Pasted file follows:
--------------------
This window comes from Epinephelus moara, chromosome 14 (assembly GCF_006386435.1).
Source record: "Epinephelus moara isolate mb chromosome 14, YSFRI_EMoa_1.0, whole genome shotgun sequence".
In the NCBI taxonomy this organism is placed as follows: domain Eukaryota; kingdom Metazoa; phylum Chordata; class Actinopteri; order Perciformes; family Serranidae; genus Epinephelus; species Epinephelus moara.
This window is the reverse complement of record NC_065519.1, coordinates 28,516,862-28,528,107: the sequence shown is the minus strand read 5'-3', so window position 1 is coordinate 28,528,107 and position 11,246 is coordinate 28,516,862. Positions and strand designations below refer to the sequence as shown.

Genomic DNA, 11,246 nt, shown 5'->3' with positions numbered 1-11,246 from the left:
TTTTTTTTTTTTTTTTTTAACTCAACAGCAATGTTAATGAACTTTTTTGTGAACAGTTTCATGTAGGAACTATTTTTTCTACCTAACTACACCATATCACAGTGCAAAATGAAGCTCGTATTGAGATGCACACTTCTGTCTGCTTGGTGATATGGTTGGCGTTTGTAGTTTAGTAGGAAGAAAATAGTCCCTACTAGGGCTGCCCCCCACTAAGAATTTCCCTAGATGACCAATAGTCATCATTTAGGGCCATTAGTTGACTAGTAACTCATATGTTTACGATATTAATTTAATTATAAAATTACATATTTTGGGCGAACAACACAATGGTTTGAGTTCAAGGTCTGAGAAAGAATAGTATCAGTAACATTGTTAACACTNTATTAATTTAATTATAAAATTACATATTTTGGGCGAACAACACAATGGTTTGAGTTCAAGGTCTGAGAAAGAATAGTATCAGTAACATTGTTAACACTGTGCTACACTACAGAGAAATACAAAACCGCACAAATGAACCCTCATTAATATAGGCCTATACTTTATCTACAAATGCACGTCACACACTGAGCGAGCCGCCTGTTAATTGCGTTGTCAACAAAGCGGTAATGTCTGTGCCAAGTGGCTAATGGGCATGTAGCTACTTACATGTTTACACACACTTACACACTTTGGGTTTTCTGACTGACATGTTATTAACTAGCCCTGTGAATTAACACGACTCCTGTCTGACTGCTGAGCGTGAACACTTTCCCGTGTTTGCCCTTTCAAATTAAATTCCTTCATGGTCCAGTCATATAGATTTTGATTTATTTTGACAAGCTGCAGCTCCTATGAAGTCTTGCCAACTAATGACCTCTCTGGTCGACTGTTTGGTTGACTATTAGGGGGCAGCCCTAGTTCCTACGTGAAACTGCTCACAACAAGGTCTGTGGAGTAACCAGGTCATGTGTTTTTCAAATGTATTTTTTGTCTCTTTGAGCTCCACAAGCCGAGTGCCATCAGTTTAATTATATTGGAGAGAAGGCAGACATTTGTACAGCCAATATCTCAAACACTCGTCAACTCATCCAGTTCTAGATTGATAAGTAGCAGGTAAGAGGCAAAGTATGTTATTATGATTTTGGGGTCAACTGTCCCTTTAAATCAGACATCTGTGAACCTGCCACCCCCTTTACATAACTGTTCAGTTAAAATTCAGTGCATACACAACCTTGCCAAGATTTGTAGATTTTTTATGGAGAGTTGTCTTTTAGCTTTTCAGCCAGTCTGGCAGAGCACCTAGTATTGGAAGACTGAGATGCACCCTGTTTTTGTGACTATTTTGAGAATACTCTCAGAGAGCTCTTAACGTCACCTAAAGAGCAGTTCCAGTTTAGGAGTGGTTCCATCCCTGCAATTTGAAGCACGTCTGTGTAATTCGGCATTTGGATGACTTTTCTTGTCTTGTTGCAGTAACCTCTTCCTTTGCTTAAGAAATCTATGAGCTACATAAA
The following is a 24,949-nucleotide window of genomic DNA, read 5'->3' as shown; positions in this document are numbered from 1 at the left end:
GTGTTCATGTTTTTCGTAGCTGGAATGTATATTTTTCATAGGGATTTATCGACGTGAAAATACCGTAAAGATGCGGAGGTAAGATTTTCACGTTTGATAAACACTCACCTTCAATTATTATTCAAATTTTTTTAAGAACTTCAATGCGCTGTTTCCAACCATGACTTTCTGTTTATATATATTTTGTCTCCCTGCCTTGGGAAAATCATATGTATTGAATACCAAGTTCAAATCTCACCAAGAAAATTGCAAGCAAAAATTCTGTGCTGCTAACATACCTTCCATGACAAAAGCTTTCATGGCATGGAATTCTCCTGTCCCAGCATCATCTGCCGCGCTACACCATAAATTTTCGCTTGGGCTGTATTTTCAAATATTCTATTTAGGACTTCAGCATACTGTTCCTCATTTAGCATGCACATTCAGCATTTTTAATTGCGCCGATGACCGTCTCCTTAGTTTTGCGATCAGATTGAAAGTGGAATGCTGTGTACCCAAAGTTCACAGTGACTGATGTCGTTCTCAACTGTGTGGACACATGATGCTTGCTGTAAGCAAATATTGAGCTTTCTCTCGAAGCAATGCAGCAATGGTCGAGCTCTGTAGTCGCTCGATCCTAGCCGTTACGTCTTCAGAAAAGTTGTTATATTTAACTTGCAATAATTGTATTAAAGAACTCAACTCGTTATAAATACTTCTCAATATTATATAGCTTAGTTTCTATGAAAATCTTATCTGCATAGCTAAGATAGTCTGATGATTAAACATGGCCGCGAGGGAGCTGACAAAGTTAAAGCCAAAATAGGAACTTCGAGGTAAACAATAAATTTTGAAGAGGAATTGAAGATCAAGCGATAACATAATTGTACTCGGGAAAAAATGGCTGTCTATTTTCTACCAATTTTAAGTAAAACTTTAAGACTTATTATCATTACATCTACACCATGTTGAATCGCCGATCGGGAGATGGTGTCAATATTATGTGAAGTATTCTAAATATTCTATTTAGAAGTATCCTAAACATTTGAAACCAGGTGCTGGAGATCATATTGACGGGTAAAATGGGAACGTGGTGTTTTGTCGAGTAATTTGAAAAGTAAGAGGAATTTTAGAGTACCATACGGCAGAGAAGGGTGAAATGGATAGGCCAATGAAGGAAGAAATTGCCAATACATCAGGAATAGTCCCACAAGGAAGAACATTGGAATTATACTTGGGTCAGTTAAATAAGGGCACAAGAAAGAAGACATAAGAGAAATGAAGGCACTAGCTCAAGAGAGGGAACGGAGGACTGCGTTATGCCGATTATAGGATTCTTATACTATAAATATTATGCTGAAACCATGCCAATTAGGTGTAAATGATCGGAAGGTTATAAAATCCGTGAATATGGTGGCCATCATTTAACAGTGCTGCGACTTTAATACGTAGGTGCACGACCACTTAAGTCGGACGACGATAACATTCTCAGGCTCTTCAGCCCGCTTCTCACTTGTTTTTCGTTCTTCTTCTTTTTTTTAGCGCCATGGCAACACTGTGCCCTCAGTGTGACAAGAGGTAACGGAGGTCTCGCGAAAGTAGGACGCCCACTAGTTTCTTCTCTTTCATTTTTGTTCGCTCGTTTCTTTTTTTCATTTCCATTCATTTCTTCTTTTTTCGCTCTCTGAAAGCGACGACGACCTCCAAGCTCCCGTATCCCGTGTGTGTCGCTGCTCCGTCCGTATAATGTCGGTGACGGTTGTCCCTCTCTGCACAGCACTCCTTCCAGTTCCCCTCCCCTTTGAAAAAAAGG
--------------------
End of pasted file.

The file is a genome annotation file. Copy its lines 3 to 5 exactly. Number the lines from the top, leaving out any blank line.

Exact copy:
In the NCBI taxonomy this organism is placed as follows: domain Eukaryota; kingdom Metazoa; phylum Chordata; class Actinopteri; order Perciformes; family Serranidae; genus Epinephelus; species Epinephelus moara.
This window is the reverse complement of record NC_065519.1, coordinates 28,516,862-28,528,107: the sequence shown is the minus strand read 5'-3', so window position 1 is coordinate 28,528,107 and position 11,246 is coordinate 28,516,862. Positions and strand designations below refer to the sequence as shown.

Genomic DNA, 11,246 nt, shown 5'->3' with positions numbered 1-11,246 from the left: